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Module 8. Basic aerodynamics
The difference between transient droop and static droop is
•  overswing.
•  underswing.
•  a hole in one.

santoshkumarsah asking:
•  can anyone explain me what is trasient droop and static droop?

Community comments: 1
Posts: 3
12.01.2020 / 13:58
Ronnie, Static droop is the RRPM that you get when you apply power to a rotor system;ie, on the ground with ,say 100% set and collective fully down,Tq, say 40%; now as you increase tq in 10% steps the RRPM may `droop` to 99.9,99.8 ,99.7%,etc, up to 100%tq. this can be plotted on a graph and will give you a line; most RRPM gauges are somewhat inaccurate so the gauge should have been calibrated ,or you use a data recorder.That `line` will give you the response of the governor on the engine,be it hydromechanical ,or electronic(FADEC),and should follow the engine manufacturers set-up; if not the governor needs to be adjusted.; that is the Static Droop line.
Transient droop is the RRPM that you get when you apply a rapid collective input/up/down,ie, if you apply say 70% tq in one second the RRPM may droop to say,98%,apply 90% and it droops to 96% and in each case should recover to the static figure. This gives the dynamic response of the governor system. These tests are normally carried out with the helo on a tie-down to get the system sorted and adjusted; and if you mave multiple engines they should all follow the same pattern- not always true as in service ,engines can be changed,components too.
Having sorted it on he ground ,we then go and fly it ,and then do the same tests again,only now ,we also do it from /into autorotation,and one has to be careful because we may overspeed the turbine as we get to zero Tq,or damage the freewheel units if we don`t `join the needles` before applying power.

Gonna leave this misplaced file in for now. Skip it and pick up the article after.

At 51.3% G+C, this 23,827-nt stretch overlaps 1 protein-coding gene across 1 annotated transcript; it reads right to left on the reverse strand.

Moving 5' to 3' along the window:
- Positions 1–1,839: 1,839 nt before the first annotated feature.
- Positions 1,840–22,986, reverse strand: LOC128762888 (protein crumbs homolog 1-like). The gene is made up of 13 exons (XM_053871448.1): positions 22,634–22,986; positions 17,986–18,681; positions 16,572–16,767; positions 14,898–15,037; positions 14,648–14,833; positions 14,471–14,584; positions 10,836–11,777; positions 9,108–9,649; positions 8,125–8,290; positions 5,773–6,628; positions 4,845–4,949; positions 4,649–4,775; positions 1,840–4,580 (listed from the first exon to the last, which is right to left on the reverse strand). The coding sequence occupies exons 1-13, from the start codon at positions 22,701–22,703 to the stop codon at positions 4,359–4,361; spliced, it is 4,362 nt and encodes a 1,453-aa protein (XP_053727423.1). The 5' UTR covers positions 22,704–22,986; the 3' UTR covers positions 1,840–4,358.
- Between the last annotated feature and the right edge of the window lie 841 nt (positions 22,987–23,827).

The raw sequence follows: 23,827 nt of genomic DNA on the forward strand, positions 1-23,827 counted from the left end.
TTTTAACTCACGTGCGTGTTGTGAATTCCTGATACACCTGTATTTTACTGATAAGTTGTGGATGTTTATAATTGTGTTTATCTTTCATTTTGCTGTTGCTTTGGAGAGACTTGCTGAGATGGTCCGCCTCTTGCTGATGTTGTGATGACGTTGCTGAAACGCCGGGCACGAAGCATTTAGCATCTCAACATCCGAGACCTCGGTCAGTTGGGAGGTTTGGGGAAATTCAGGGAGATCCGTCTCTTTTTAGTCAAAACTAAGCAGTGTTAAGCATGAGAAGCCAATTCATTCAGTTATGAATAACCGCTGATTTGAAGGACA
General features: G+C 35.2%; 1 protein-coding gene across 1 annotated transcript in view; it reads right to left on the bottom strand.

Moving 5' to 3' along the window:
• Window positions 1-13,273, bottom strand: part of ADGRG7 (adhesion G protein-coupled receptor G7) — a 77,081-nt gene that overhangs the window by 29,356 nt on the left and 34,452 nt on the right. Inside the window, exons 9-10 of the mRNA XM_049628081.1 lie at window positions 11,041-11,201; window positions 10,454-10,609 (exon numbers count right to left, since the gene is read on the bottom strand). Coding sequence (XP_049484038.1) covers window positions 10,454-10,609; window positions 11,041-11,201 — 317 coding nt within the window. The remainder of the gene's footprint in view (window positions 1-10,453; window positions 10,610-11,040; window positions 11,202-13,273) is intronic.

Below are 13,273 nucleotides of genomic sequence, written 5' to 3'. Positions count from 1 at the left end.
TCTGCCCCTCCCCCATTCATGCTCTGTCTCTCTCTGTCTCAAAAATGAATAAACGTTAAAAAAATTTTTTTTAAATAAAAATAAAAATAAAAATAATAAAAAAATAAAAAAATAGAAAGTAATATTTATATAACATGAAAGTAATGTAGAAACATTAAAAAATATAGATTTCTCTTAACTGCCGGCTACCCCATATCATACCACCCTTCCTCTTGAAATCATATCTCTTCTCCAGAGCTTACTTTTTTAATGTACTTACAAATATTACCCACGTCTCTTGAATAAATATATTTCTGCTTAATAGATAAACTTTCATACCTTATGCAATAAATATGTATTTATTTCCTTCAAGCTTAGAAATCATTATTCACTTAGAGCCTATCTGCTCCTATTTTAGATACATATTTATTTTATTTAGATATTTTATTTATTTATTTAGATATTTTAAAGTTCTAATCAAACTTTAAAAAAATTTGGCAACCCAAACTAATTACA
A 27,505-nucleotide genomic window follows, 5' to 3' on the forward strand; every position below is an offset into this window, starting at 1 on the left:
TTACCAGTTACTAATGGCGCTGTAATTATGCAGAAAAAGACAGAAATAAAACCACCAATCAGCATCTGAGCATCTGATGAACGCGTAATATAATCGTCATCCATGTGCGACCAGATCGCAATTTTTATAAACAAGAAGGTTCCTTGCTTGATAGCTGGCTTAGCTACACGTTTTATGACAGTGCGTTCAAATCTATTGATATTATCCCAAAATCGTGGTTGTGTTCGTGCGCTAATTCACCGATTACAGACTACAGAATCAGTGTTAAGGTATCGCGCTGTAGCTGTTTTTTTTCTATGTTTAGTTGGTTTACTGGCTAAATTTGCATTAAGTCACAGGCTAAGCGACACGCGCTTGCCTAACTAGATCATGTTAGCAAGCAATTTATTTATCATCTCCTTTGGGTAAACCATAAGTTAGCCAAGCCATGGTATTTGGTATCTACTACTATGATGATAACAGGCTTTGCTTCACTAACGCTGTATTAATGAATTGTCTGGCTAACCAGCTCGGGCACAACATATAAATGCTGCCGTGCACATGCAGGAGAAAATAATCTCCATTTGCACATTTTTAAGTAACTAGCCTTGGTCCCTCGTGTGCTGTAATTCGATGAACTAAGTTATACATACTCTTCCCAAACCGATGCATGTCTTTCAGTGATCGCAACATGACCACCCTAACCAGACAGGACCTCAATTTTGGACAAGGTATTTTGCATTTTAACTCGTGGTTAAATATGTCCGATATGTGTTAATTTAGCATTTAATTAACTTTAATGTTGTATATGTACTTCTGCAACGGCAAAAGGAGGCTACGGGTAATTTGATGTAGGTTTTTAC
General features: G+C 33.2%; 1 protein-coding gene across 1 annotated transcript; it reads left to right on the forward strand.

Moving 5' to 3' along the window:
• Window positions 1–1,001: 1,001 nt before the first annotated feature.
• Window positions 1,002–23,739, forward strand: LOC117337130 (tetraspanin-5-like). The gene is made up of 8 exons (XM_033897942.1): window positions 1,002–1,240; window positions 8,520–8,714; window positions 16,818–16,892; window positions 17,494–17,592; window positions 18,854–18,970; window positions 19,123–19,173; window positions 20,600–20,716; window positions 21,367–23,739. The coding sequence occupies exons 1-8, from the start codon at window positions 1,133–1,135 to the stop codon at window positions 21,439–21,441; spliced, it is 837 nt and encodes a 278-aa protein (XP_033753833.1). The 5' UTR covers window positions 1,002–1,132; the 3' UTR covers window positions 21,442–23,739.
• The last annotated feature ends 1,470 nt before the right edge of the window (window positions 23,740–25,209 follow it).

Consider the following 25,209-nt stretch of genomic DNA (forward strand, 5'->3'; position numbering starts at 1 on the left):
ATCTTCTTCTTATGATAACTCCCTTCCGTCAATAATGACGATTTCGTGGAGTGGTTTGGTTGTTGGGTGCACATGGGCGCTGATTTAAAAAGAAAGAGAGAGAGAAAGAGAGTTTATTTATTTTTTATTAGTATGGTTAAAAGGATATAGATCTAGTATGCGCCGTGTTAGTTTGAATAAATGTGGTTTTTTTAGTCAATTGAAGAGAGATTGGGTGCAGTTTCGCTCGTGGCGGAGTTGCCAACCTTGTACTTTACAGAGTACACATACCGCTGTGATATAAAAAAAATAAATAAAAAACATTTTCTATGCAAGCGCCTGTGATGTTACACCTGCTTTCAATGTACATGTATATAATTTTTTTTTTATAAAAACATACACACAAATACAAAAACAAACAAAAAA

The `transient` droop checks are important because if you have a sluggish governor,you can well droop the engine to the point that it `surges`,ie it is getting too much fuel ,but not enough air and it will `cough,splutter` may flame-out,overtemp,.
This also depends on the type of compressor in the engine.
Further,there is also `droop cancelling` which means that if we apply power, the RRPM will rise,instead of fall.
Also , on earlier helos,an `anticipator` is fitted in the system which basically measures the rate at which the collective lever is being moved up/down,and by how much; this sends a `short-cut to the governor to either increase /decrease fuel flow,before the RRPM has time to respond,thus `anticipating `the response.
Best helos for engine response,before the Fadec systems ,were the Gazelle,and Scout/Wasp,where you could pull full power in less than half a second,and would only surge if the governor was a bit worn,or the compressor was in need of a wash..

This comes from a forum i found.

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